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Napa proceeding cautiously on hotel-apartment plan

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Napa’s planners find themselves agreeing on the merits of a housing hub near the city’s heart, closer to stores, jobs and transportation. Whether the site of a century-old railroad barn can – or should – become that hub remains to be seen.

A plan to redevelop the former car barn and repair shop of the Vallejo, Benicia & Napa Valley Railroad got its first hearing Thursday night before the city Planning Commission. While officials began grappling with the design and audience for the project – a four-story combination of apartments, a hotel, restaurant and underground parking – the property’s possible historic status hung over the debate as to whether the rail building is the best place for a densely packed development.

In a letter released before the discussion, Napa County Landmarks urged the city to wait on any plans that could remove or alter the building, one of the few remaining traces of early 20th-century rail travel in the valley.

“Evaluating design of a replacement project is premature due to the potentially significant impact on cultural resources caused by demolition of the structures on the site,” Landmarks president Ernest Schlobohm wrote of the site, which is not listed as a historic city resource but is eligible for listing. He called on planners to first study the car barn’s historic properties, and to consider rehabilitation rather than tearing it down.

Built in 1905 for the electric railroad, the brick-red, peaked-roof commercial building occupies a block marked by Soscol Avenue and Sixth, Seventh and Burnell streets, near the city’s transit center. A smoke shop and auto-related businesses occupy the car barn and its additions, which have remained since the rail line’s dissolution in 1935.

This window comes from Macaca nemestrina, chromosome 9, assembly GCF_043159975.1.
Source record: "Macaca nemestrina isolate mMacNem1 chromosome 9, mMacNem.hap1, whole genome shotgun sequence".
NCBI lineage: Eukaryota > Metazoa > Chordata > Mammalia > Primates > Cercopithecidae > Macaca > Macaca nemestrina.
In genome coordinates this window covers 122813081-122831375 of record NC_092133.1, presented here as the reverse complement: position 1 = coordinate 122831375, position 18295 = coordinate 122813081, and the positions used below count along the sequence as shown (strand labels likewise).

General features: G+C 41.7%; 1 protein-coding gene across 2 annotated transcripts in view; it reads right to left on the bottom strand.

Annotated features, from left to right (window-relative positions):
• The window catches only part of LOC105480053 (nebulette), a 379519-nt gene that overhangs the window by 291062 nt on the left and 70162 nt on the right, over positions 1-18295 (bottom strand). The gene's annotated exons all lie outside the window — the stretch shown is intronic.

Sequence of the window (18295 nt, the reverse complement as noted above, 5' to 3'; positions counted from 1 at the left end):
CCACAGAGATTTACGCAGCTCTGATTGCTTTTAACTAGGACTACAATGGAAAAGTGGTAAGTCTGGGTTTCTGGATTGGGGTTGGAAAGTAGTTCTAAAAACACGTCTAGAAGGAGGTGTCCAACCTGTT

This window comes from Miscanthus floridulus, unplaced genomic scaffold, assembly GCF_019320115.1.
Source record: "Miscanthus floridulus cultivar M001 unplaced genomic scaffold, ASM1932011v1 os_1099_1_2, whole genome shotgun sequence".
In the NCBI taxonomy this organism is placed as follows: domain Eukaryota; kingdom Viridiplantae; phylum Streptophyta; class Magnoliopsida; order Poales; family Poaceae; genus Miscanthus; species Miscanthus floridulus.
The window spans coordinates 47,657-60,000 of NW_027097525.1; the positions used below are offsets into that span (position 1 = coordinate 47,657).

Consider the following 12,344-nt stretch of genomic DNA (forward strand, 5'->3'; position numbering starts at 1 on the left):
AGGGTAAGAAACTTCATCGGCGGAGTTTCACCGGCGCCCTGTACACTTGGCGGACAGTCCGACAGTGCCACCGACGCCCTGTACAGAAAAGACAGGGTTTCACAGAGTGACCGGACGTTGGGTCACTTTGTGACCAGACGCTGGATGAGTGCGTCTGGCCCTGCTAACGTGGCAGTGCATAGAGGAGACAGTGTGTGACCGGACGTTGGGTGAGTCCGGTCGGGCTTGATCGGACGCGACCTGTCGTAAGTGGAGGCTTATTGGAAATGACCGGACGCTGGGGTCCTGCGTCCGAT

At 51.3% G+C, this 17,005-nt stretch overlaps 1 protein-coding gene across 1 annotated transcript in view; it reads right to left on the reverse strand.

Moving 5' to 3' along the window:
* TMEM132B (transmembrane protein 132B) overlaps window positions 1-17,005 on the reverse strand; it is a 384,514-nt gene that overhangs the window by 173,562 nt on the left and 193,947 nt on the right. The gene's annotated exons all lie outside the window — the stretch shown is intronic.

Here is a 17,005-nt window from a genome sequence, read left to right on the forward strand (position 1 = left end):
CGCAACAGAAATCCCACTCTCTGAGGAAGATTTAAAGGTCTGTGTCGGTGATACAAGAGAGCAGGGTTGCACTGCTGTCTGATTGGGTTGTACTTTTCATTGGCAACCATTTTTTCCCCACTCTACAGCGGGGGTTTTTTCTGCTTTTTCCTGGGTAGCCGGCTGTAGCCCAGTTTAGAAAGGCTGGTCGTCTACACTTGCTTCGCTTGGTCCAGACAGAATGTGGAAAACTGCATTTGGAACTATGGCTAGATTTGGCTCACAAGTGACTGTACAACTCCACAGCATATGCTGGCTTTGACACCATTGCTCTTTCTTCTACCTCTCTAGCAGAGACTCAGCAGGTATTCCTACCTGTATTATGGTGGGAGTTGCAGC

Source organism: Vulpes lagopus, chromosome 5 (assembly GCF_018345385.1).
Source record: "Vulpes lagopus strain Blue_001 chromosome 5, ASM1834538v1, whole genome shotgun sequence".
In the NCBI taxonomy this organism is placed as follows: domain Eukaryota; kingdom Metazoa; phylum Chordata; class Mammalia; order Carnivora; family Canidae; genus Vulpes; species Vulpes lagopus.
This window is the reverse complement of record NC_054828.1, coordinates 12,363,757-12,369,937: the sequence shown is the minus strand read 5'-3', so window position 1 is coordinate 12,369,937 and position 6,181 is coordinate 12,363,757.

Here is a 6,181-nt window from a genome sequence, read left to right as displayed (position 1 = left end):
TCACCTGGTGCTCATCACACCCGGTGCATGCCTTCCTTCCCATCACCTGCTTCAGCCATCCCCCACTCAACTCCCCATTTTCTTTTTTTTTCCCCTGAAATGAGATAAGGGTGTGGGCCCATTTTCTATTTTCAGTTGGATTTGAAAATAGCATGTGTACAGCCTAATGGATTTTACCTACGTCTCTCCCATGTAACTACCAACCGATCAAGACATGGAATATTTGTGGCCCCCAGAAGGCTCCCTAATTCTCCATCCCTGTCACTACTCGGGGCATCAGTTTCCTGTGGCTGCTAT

But a preliminary application filed by the site owner, Peter Dwares, would transform the property into an urban-style mixed-use block.

Seventy-two apartments would fill a four-story building on Burnell Street, with studios and one-bedroom dwellings over a ground floor of live-work units. The project also features a “boutique” four-story, 108-room hotel facing Soscol and the Napa River, a 9,500-square-foot restaurant and a rooftop dining area. An underground parking area would hold up to 216 vehicles, 191 of them in an automated carousel to save space.

In discussing their pre-application last month, Dwares and his consultant, Stephen Cuddy of Napa Design Partners, declared their mixed-use development will boost the city’s tight housing supply, and encourage more walking and less driving to businesses downtown and along Soscol Avenue.

But the prospect of a radical makeover – and the baldly contemporary architecture of metal, glass and stone shown in concept drawings – caused immediate unease among preservation groups, who feared losing the city’s largest link to its rail-driven past. (Dwares has proposed to salvage materials from the current building, and to create a mural facing Soscol Avenue honoring the county’s electric rail system of the early 20th century.)